The scientific method began to flourish, unleashing wondrous advances at an increasingly frenzied pace. Not just inventions like steam-powered refrigeration (1834) but, often amid heated debate, discoveries like the germ theory of disease that finally bested the miasma theory around 1870.

Fueled by abundant, reliable, affordable energy 

All this and more were literally fueled by another absolutely vital, fundamental advance that is too often overlooked or only grudging recognized: abundant, reliable, affordable energy – the vast majority of it fossil fuels. Coal and coal gas, then also oil, then natural gas as well, replaced primitive fuels with densely packed energy that could power engines, trains, farms, factories, laboratories, schools, hospitals, offices, homes, road building and more, 24 hours a day, seven days a week, 365 days a year.

The fuels also ended our unsustainable reliance on whale oil, saving those magnificent creatures from extinction. Eventually, they powered equipment that removes harmful pollutants from our air and water.

Today, coal, oil and natural gas still provide 80% of America’s and the world’s energy for heat, lights, manufacturing, transportation, communication, refrigeration, entertainment and every other aspect of modern life. Equally important, they supported and still support the infrastructure and vibrant societies, economies and institutions that enable the human mind (what economist Julian Simon called our Ultimate Resource) to create seemingly endless new ideas and technologies.

Electricity plays an increasingly prominent and indispensable role in modern life. Indeed, it is impossible to imagine life without this infinitely adaptable energy form. By 1925, half of all U.S. homes had electricity; a half century later, all did – from coal, hydroelectric, natural gas or nuclear plants.

Medical discoveries and practices followed a similar trajectory, as millions of “invisible hands” worked together across buildings, cities, countries and continents – without most of them ever even knowing the others existed. They shared and combined ideas and technologies, generating new products and practices that improved and saved billions of lives.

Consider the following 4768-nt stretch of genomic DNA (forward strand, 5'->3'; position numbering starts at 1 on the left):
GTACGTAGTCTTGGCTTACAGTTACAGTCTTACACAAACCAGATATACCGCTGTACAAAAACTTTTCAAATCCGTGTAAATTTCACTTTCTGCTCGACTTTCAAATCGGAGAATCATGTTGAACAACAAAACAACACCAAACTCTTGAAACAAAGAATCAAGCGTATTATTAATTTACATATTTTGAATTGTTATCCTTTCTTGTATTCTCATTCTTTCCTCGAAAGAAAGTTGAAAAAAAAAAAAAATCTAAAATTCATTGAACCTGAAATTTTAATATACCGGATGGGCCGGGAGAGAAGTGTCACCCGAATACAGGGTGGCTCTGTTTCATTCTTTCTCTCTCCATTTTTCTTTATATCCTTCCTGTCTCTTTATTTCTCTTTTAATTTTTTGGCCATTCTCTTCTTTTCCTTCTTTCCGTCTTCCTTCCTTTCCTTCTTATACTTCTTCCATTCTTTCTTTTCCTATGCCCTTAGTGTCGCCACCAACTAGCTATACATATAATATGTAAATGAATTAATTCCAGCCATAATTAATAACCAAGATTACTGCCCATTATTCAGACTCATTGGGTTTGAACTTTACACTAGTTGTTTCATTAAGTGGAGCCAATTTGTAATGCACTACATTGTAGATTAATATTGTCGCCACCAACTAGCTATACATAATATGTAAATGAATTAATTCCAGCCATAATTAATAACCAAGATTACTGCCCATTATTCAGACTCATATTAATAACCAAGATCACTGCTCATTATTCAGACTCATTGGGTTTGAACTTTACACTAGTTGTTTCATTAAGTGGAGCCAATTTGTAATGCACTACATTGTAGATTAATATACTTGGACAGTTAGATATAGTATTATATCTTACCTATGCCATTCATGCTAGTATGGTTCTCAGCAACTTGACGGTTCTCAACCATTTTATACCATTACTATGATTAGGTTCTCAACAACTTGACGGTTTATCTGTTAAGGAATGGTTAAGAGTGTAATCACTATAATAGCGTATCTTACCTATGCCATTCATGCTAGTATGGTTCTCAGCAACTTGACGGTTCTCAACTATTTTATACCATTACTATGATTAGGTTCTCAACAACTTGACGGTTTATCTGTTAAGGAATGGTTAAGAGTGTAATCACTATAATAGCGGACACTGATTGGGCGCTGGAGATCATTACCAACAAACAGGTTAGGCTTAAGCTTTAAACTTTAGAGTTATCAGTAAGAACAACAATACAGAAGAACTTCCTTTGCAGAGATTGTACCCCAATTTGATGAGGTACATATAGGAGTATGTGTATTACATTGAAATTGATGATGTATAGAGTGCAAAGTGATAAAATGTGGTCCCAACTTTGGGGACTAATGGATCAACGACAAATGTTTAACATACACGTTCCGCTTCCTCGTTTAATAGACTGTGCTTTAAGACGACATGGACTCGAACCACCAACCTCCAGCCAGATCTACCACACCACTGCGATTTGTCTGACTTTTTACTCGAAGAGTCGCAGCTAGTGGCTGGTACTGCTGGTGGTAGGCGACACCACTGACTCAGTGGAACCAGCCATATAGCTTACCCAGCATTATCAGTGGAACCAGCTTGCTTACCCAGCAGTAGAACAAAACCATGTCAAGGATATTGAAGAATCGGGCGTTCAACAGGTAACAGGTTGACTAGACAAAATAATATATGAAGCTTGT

Medical research discovered why people died from minor wounds, and what really caused malaria (1898), smallpox and cholera. Antibiotics (the most vital advance in centuries), vaccinations and new drugs began to combat disease and infection. X-rays, anesthesia, improved surgical techniques, sanitation and pain killers (beginning with Bayer Aspirin in 1899) permitted life-saving operations. Indoor plumbing, electric stoves (1896) and refrigerators (1913), trash removal, and countless other advances also helped raise average American life expectancy from 46 in 1900 to 76 (men) and 81 (women) in 2017.

Washing visible hands with soap (1850) further reduced infections and disease. Wearing shoes in southern U.S. states (1910) all but eliminated waterborne hookworm, while the growing use of window screens (1887) kept hosts of disease-carrying insects out of homes. Petrochemicals increasingly provided countless pharmaceuticals, plastics and other products that enhance and safeguard lives.

Safe water and wastewater treatment – also made possible by fossil fuels, electricity and the infrastructure they support – supported still healthier societies that created still more prosperity, by eliminating the bacteria, parasites and other waterborne pathogens that made people too sick to work and killed millions, especially children. They all but eradicated cholera, one of history’s greatest killers.

Insecticides and other chemicals control disease-carrying and crop-destroying insects and pathogens. Ammonia-based fertilizers arrived in 1910; tractors and combines became common in the 1920s. Today, modern mechanized agriculture, fertilizers, hybrid and biotech seeds, drip irrigation and other advances combine to produce bumper crops that feed billions, using less land, water and insecticides.